About two years on average. We’re not keen on trading in the spot market. Our preference ““ along with our investors ““ is to renew our time-charter contracts every six months (depending on the vessel) and achieve higher rates, according to the market conditions. On September we announced 16 new time-charters at rates of about 16% higher than the previous ones. Of course some of the ships are under longer contracts, up to three years, in order to have a good “safety pillow”, but most of them are on 12-18 months charters.
What are your plans to further grow the company’s fleet?
We recently concluded our secondary offering, which went very well, probably because, as you mentioned, investors are a bit afraid of the tremendous growth of dry bulk, thus seeking alternative sources of investment, which provide increased safety. Our $130 million on July was oversubscribed by six times, an impressive achievement. Our liquidity is now at a great level, since we haven’t still used any of the proceedings. The company aims to increase its fleet to 55 vessels by the end of 2009.
I’d like to take the opportunity and state what we mentioned in our Q3 presentation last week. We said that we may use our cash liquidity in other sectors as well, like the dry or wet markets. This will apply if we can’t find the required number of LPG vessels that we’re looking for, given that in our market, it’s not that easy to find many vessels available, both in the second-hand and in the newbuilding market. This is an option we may follow, since it’s not smart to keep that many cash idle.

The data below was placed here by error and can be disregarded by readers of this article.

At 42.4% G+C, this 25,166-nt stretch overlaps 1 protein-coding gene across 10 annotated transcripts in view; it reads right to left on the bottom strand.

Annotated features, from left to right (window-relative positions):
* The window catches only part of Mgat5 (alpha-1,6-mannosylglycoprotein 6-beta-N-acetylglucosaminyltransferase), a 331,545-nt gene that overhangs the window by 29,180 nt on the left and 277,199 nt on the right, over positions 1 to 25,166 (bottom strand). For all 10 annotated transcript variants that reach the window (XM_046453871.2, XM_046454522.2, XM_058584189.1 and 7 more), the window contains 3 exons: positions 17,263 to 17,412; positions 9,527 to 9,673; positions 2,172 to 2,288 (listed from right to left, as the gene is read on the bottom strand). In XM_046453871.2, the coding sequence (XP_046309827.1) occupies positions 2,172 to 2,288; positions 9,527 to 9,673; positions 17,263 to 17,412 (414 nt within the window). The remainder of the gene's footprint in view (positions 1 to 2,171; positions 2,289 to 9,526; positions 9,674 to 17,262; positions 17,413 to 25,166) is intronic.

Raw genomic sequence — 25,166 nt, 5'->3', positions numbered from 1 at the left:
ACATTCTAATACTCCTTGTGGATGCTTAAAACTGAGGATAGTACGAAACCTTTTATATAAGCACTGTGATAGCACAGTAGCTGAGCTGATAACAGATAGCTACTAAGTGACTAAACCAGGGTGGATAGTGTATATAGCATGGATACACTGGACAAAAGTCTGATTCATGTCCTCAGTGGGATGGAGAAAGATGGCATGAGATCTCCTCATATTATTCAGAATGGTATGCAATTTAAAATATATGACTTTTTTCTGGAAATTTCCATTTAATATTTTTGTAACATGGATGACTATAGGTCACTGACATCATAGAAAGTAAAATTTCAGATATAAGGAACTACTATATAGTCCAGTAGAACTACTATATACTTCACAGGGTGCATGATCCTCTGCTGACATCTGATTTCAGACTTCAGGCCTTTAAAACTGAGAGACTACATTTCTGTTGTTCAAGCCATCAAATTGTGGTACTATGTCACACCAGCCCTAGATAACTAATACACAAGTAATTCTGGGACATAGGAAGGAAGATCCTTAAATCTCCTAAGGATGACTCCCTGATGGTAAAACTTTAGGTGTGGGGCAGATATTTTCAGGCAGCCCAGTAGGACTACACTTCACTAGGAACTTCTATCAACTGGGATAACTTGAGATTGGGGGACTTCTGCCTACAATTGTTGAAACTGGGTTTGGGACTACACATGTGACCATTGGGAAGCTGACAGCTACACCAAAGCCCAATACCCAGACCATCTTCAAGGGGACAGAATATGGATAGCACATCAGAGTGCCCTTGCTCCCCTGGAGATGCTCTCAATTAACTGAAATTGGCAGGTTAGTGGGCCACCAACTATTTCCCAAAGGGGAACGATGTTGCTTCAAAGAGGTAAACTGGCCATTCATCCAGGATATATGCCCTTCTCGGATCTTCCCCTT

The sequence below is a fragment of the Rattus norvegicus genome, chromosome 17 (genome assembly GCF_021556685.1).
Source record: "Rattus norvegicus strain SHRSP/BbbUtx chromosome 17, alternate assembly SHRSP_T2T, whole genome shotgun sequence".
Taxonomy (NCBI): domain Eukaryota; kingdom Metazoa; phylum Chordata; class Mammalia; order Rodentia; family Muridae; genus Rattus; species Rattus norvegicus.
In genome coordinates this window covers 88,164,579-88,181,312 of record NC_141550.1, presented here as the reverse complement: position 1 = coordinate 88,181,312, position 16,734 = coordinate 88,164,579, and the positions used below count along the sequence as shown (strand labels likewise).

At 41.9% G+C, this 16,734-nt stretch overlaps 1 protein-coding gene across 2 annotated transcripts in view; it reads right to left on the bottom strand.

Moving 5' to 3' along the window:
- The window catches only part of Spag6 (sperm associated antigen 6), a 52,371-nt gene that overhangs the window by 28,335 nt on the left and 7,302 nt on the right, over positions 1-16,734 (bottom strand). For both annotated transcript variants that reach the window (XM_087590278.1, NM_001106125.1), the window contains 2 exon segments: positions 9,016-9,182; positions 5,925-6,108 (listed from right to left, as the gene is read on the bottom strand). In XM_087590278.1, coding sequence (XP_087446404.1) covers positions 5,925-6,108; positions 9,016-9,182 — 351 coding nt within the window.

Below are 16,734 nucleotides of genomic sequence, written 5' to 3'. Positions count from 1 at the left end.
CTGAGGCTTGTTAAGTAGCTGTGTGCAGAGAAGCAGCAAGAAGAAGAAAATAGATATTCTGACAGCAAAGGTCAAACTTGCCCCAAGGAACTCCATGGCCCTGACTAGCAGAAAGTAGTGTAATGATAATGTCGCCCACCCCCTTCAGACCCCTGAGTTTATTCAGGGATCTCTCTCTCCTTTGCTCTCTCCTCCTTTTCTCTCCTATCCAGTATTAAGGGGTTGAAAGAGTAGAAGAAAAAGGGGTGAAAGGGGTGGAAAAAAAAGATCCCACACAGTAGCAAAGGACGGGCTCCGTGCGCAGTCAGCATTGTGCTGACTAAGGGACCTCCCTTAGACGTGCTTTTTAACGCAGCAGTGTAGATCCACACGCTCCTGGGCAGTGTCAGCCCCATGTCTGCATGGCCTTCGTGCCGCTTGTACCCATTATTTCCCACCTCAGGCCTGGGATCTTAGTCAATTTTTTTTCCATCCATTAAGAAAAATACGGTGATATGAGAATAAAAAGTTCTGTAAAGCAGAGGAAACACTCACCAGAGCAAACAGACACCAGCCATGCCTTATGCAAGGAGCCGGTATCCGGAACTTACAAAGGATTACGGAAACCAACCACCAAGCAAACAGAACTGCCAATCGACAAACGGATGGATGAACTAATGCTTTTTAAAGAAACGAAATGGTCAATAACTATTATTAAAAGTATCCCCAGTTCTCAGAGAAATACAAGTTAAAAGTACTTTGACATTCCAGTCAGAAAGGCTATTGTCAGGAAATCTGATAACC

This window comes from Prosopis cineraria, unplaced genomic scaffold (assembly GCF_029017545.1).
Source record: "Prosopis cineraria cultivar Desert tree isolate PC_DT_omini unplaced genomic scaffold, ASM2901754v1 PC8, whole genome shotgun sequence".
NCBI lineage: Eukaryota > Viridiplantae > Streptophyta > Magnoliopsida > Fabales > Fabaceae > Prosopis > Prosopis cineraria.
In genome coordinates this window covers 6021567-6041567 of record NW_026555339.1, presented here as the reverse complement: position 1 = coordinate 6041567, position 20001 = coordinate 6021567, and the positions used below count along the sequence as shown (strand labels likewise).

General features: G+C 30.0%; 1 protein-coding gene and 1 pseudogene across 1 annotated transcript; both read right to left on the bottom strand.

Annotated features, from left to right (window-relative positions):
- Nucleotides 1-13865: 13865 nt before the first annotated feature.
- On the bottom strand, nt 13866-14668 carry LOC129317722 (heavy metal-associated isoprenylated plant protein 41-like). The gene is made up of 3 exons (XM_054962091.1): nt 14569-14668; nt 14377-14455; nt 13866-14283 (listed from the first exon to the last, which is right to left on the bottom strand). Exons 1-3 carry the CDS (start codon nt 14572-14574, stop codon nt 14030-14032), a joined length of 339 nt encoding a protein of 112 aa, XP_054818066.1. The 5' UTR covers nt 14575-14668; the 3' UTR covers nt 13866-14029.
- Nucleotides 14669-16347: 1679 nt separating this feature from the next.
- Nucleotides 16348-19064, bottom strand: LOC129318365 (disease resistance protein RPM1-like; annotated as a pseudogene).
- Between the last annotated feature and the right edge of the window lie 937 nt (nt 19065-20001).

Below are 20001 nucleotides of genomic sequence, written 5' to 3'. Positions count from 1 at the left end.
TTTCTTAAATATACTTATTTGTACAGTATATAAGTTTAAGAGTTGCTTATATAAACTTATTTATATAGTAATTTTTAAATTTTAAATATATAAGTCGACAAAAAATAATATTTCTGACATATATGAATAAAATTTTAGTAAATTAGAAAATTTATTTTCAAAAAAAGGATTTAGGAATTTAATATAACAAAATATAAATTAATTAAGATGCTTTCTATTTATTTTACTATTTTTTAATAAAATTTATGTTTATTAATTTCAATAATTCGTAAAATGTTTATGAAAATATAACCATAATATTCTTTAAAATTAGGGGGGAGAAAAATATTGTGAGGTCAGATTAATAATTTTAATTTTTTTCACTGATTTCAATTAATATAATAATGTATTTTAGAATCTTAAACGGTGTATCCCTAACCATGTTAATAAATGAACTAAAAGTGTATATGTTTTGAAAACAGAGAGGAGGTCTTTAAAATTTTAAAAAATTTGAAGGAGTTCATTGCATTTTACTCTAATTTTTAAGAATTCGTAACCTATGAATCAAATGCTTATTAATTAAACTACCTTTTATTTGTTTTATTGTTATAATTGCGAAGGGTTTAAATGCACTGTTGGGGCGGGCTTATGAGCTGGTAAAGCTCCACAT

Is this decision of entering new markets on the verge of materializing any time soon?
No, we haven’t a deal waiting to happen. We’ve just said that we’re examining this option, in case such an agreement becomes closer to reality. We’re just providing the proper heads-up to our investors.
Given the record levels that the dry-bulk market is working currently, isn’t it a high risk to enter at this stage?
What you’re saying is correct. But there are options. If we bought a dry bulk vessel, we’d make sure it’s under a long-term time charter, a rather safe option to avoid any market volatility. As for the tanker market, the options are actually two. First of all, you can go for a short-term time charter to see you through these hard times, in terms of freight rates (estimated to last about 18-24 more months) and then charter the tanker again at better terms. The second option is to employ the ship on the spot market, in order to at least have a break-even result for a smaller vessel (not a VLCC) and then move it on time-charter for a period of 5-6 years. We’re on the market solely for young vessels (one year old).
You chose to enter the LPG market, which isn’t quite on the spotlight. Which are the main routes of this market and how does it operate?